Hello friends of CannaVigilance,
Like Gustav Mahler, Ai Weiwei, Nick Cave and 1.5 million party goers every year, the cannabis industry went to Berlin this week. For those attending the ICBC conference (updates on this soon), the focus right now is on Berlin’s Estrel Conference Center but for the rest of us it went on. As usual there is good news (slight movement detected in France) and bad news, as proven by Juicy Fields. After Berlin, the industry will head to Durban for the conference there starting on 21 July. Check out our LinkedIn profile to find out what is happening at both trade shows!
Why cannabis is illegal and why opinions are changing
As we all know, cannabis has a long history of being part of society and sold in dispensaries, but then being banned almost all over the world. But the good thing is that opinions are changing again. The foundation of our emerging industry is the fact that views on the cultivation, sale, and consumption of cannabis have changed over the years, and so have the laws, and they continue to do so constantly. We have recently published an article on how the history of cannabis has evolved and why opinions have started to change in recent years.
Read the article here.
Chemovars vs Strains
Growers made this change of mind a very long time ago. Their minds revolve around choosing the best strains and classifications of cannabis. While there is the more traditional classification of cannabis into Indica and Sativa and other terms, several things have led to the introduction of the chemovars classification in addition to strains. The discussion of chemovars vs. strains provides a more detailed description of the plant, and this cannabis classification goes a long way in bringing more transparency to the supply chain. For this reason, we have put together an overview of the discussion and its origins, focusing on why classifying plants into strains and chemovars can provide growers and producers with a better solution to the needs of the market.
Read the article here.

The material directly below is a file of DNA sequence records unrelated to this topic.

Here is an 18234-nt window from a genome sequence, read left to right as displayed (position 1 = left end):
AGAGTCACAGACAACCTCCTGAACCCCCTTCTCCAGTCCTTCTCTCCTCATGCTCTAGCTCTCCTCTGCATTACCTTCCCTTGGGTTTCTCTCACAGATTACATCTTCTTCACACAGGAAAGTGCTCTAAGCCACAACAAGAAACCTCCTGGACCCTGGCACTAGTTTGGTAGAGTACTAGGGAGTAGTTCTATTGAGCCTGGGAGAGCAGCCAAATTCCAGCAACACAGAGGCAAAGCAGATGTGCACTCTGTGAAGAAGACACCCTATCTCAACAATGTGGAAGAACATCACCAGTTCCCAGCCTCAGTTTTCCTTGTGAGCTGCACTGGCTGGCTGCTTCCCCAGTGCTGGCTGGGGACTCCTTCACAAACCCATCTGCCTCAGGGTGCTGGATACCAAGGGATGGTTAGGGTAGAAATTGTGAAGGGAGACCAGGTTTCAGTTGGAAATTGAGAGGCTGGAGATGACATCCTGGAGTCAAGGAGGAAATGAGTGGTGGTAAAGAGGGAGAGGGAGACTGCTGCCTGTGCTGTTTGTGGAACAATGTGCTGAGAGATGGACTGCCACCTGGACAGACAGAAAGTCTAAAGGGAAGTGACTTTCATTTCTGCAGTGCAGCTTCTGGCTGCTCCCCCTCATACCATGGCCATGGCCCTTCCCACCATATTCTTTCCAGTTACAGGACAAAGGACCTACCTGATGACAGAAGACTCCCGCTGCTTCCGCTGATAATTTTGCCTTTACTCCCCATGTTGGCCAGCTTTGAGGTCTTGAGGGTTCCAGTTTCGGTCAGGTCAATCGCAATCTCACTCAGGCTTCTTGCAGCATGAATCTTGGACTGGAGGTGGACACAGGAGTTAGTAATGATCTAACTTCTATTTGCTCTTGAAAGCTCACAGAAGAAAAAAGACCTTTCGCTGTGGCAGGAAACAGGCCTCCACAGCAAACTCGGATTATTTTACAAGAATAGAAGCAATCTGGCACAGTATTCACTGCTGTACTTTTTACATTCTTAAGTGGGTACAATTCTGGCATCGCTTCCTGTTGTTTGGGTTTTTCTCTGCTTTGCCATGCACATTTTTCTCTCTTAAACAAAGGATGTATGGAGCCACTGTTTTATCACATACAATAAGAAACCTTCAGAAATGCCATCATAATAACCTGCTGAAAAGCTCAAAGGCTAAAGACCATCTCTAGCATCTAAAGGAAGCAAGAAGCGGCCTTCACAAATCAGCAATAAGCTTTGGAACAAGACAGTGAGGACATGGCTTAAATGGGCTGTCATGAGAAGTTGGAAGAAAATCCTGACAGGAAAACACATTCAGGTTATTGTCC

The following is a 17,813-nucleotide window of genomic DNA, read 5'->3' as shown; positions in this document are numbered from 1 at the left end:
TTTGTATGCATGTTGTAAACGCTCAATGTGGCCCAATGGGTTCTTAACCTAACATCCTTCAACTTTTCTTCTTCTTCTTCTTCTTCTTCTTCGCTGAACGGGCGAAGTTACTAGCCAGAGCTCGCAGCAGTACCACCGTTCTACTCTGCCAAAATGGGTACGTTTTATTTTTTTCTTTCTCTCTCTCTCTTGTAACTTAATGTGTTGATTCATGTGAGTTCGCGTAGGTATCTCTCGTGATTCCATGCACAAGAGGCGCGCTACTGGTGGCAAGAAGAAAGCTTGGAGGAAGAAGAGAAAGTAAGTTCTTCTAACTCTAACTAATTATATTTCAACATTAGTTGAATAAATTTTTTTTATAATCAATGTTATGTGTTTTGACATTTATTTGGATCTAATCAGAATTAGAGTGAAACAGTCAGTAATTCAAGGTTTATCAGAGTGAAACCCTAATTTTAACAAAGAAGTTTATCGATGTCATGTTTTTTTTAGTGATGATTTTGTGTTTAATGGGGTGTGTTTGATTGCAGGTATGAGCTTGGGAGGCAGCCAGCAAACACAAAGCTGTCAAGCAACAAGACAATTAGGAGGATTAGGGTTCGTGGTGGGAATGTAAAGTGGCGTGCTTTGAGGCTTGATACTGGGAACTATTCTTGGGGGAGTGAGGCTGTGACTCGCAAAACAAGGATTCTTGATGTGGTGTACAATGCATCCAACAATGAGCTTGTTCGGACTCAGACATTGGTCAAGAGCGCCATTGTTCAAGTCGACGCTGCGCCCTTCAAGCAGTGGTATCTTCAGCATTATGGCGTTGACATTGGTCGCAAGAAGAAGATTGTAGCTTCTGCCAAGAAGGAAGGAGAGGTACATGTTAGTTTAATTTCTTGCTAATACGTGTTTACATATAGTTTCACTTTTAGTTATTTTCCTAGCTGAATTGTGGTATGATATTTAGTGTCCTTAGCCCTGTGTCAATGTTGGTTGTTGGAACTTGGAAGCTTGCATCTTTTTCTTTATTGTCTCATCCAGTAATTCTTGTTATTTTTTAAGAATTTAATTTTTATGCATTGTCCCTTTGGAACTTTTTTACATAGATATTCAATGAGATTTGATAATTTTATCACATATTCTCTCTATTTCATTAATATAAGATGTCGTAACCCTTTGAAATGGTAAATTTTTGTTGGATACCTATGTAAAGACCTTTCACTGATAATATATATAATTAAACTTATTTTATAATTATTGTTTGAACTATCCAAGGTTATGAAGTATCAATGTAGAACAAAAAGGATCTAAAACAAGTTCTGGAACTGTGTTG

A vigilant eye on cannabis news
- France is in year two of its medicinal cannabis pilot program. Coupled with public calls for decriminalization and the growing popularity of the CBD Cafés it is perhaps time to cast an eye on what is going on there. As they stand on the verge of reentering the market after a fifty-year absence, the academic David A. Guba Jr. takes a look at the role medical marijuana has played in the history of the country. In another brilliant piece Guba looks at the historical role of racism in implementing cannabis laws in France. And finally, there is a piece about the revival of hemp growing and turning it into jeans happening in Occitania, reviving a centuries-old tradition which had been suspended by modern legislation.
- As the world-wide call grows for legalisation, the voice of the Balkans is getting louder and louder. The process seems to be under way in Bosnia and Herzegovina, according to this editorial in the Sarajevo Times. We’ll keep an eye and update as the situation changes.
- The collapse this week of Juicy Fields, a company that claimed to grow cannabis in a crowd-growing model, has been a big wake-up call for those believing all the hyped figures on return of investments in the industry. A warning by the German financial regulator first set alarm bells ringing and evidence strongly points to a million-dollar fraud.
- And finally… In Thailand where the lawmakers are still trying to plug the holes created by their cannabis law, there is one group of people who are benefitting from the changes. For “streetpreneurs”, young people in particular, cannabis products have provided desperately needed streams of income following the collapse of tourism, which normally provides about one-fifth of the kingdom’s jobs.